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When we started our “foster care” program at Liberty many years ago, we had no idea it would be quite so successful. Prior to placing the first orphan GHO with Hogan, our orphans had to be fed and cared for by volunteers dressed in camouflage to prevent accidental imprinting on humans. Since then, hundreds of baby great horneds, barn owls, and hawks and falcons of all sorts have benefitted from being raised by their own species and have been released to the wild as human-averse examples of their own kind. We have several non-releasable adult GHOs including Wyatt and Josie, and Tyto and Abba on duty for the barn owl orphans.
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Yet another small bird arrived stuck to a glue trap. This is one of the more easily preventable injuries we see since all it requires is that people read the directions which say “FOR INSIDE USE ONLY!” If they are used outside – or even in the garage with the door open – collateral damage is inevitable. The good news is, we have a new technique for removing birds and small animals from these horrible devices: chinchilla dust has replaced mineral oil as the preferred means to extract the bird from the card. Still, either reading the directions or just not using them at all would save lots of birds a bad experience…!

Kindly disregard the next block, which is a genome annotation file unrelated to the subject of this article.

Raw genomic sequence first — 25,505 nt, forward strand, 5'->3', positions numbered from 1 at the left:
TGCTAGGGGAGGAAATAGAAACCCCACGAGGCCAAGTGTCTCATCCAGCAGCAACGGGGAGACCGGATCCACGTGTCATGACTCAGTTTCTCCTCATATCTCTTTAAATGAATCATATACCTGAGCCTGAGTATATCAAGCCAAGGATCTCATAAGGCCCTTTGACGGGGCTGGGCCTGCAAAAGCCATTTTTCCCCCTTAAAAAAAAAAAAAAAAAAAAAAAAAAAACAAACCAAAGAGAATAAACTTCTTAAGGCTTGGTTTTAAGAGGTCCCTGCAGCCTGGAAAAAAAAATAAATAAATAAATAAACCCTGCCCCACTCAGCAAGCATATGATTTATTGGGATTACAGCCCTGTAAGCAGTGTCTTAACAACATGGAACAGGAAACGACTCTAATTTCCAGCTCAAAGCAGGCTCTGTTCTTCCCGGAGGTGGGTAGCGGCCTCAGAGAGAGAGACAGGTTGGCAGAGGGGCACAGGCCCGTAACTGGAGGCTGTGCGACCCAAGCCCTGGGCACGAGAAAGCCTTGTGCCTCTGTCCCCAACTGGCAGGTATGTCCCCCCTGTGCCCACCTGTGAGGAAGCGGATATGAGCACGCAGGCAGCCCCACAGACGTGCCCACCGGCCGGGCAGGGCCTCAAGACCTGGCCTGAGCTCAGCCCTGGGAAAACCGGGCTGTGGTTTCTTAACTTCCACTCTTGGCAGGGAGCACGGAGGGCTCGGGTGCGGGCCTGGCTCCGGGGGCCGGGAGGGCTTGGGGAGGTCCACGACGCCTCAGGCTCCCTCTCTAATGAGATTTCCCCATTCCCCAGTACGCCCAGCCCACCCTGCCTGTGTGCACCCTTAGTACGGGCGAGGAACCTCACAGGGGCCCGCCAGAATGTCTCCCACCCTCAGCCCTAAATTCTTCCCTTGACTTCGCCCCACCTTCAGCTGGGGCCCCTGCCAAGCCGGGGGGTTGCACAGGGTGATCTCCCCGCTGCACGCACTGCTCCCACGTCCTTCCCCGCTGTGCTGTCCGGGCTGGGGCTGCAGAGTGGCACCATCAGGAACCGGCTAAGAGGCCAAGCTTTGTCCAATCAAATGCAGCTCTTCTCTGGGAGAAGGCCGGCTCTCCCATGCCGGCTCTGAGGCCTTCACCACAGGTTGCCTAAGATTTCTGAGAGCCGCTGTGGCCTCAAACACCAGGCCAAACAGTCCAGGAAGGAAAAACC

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A lady from Scottsdale brought a duck to us last week with a fish hook in its mouth. She had rescued the bird from a lake near her house and had named the duck “Dollar Bill.” We have teated many duck like this over the years (the first duck I ever rescued had a hook just like this!) and on Tuesday afternoon, Dr. Semick and Dr. Lapa were assisted by Joanie who actually removed the offending fishing gear. The duck was given some medicine and placed outside for recovery and observation. A few days later, the lady came down and picked him up, took him back to his lake, and set him free to rejoin his friends who seemed very happy to see him! She took the video of the release and has since applied to be a Liberty volunteer!
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Posted by Terry Stevens